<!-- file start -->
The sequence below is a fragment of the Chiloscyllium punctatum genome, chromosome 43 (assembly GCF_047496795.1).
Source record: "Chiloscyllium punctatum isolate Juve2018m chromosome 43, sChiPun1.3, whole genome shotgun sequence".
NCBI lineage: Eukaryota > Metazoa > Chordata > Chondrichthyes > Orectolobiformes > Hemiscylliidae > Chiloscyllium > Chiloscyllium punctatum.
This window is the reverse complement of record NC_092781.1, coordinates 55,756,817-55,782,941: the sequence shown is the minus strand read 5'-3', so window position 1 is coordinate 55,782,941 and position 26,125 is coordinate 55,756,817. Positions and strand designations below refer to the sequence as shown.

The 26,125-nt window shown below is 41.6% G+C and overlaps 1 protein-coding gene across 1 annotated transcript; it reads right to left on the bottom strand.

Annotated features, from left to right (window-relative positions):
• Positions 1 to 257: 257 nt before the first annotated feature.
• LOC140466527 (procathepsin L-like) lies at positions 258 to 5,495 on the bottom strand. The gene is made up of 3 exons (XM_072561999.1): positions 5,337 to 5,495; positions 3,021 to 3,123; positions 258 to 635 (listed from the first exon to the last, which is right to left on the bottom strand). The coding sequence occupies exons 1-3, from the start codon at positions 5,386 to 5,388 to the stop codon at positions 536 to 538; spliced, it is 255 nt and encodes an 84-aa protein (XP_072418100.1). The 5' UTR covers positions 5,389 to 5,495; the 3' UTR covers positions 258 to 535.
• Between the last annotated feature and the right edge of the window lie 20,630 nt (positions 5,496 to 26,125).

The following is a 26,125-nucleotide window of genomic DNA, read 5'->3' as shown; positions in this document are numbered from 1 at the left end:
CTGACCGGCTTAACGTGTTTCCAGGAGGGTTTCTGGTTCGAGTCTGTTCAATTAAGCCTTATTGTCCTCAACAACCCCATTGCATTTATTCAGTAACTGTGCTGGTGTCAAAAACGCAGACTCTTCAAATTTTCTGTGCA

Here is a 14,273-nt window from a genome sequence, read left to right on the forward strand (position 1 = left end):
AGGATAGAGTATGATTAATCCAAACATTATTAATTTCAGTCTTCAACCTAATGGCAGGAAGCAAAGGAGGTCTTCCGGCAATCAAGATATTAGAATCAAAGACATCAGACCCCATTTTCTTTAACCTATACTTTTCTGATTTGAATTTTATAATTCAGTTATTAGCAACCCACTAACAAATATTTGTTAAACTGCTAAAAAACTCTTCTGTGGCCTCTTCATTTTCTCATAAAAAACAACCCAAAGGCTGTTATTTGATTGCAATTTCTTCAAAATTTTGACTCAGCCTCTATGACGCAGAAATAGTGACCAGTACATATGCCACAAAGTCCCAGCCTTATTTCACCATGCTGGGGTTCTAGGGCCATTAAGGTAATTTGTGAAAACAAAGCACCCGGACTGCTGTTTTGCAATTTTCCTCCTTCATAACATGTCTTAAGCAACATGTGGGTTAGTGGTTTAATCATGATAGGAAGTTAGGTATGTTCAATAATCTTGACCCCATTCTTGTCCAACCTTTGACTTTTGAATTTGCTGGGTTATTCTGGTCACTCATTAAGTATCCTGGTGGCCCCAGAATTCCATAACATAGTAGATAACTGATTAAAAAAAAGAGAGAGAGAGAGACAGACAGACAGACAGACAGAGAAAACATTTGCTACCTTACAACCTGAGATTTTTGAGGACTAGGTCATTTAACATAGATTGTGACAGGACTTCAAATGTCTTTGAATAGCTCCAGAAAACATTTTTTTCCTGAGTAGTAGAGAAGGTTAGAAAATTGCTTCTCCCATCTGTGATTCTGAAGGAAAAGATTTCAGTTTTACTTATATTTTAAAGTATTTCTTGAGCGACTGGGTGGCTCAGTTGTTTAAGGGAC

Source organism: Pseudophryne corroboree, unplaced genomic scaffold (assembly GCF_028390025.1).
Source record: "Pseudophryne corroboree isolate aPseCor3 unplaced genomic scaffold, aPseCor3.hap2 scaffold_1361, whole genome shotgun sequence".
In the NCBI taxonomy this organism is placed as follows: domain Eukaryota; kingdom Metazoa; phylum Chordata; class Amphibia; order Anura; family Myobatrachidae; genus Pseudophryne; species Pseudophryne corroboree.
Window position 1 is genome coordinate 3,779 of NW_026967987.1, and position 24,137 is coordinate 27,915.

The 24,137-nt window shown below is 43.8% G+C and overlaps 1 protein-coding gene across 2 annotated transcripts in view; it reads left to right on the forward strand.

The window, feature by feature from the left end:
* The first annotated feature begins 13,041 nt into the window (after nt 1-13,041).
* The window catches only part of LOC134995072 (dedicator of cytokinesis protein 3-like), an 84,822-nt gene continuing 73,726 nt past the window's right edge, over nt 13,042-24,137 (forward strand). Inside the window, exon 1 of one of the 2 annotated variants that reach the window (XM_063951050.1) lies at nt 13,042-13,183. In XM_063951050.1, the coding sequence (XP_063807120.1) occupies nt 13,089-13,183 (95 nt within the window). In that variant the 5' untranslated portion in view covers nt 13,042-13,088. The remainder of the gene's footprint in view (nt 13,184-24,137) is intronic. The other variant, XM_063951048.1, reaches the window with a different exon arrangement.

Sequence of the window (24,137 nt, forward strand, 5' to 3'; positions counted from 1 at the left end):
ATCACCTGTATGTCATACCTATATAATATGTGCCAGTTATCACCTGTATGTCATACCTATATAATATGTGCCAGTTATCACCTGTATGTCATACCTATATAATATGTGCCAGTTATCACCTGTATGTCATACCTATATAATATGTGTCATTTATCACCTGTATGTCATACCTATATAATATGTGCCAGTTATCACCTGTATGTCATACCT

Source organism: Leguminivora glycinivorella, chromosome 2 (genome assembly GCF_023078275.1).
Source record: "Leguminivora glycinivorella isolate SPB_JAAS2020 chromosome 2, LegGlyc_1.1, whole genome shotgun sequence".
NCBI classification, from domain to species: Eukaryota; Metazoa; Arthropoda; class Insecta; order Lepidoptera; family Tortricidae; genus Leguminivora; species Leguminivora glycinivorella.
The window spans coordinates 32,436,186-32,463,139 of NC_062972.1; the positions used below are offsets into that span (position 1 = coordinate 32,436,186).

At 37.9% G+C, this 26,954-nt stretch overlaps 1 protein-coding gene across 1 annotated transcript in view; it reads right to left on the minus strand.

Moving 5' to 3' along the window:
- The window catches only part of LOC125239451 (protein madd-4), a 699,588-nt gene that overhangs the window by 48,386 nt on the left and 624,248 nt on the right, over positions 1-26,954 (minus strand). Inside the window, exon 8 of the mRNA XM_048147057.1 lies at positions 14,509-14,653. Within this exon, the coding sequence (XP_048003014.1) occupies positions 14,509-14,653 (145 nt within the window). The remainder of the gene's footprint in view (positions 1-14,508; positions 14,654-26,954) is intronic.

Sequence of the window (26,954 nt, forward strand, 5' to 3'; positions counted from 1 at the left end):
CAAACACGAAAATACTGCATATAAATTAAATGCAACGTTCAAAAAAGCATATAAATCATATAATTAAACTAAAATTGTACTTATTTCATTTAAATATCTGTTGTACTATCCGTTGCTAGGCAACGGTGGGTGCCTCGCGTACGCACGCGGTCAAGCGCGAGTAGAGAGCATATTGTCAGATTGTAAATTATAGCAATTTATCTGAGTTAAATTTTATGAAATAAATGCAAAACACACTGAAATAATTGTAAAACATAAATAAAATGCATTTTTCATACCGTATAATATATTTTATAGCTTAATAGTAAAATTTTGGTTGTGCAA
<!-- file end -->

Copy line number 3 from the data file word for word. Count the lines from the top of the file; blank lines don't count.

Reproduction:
NCBI lineage: Eukaryota > Metazoa > Chordata > Chondrichthyes > Orectolobiformes > Hemiscylliidae > Chiloscyllium > Chiloscyllium punctatum.